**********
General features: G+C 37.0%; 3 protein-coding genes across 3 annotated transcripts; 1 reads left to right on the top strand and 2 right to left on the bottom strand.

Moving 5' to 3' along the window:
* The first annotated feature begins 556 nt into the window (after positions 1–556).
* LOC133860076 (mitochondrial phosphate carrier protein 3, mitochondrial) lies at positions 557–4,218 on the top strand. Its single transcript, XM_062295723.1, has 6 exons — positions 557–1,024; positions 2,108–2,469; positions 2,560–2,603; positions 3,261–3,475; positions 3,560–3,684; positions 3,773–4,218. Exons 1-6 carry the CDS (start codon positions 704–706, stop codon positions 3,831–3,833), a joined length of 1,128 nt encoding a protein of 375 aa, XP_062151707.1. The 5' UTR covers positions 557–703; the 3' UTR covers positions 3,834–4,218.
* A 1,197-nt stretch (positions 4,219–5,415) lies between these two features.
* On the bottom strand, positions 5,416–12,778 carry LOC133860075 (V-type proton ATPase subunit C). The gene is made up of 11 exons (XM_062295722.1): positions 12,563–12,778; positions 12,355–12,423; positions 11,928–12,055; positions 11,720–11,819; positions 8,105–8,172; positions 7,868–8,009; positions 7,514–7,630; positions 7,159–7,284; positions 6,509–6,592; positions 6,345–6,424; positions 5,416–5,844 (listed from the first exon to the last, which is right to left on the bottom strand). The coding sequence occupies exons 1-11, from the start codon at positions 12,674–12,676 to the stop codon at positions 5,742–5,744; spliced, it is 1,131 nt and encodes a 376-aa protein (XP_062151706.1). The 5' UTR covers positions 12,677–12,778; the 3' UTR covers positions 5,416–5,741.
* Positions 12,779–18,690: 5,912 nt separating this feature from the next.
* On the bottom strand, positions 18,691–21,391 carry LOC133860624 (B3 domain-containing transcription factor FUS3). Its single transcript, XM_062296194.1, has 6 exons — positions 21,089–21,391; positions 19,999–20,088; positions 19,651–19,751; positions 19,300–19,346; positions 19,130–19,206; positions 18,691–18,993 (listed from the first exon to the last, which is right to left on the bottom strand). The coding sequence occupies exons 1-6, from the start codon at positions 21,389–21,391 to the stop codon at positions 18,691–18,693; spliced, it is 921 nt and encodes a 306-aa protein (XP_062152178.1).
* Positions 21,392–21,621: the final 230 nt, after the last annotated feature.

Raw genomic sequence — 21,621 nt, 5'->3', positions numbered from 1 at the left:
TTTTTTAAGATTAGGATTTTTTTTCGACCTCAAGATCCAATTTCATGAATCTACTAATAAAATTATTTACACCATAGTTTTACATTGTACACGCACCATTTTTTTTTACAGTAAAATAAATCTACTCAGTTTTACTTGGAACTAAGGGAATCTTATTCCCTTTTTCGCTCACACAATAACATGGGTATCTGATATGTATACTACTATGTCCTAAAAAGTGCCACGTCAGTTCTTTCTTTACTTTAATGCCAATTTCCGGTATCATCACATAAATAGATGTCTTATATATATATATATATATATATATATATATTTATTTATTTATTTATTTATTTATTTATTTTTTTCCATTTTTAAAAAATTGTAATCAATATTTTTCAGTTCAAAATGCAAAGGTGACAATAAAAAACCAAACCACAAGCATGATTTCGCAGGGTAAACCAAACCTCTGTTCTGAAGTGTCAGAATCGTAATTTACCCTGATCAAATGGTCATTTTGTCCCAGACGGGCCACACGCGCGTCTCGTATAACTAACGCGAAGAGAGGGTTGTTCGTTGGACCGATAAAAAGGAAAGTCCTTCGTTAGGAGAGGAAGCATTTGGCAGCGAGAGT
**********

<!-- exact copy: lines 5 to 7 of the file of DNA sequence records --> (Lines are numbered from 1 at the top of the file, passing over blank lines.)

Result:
* A 1,197-nt stretch (positions 4,219–5,415) lies between these two features.
* On the bottom strand, positions 5,416–12,778 carry LOC133860075 (V-type proton ATPase subunit C). The gene is made up of 11 exons (XM_062295722.1): positions 12,563–12,778; positions 12,355–12,423; positions 11,928–12,055; positions 11,720–11,819; positions 8,105–8,172; positions 7,868–8,009; positions 7,514–7,630; positions 7,159–7,284; positions 6,509–6,592; positions 6,345–6,424; positions 5,416–5,844 (listed from the first exon to the last, which is right to left on the bottom strand). The coding sequence occupies exons 1-11, from the start codon at positions 12,674–12,676 to the stop codon at positions 5,742–5,744; spliced, it is 1,131 nt and encodes a 376-aa protein (XP_062151706.1). The 5' UTR covers positions 12,677–12,778; the 3' UTR covers positions 5,416–5,741.
* Positions 12,779–18,690: 5,912 nt separating this feature from the next.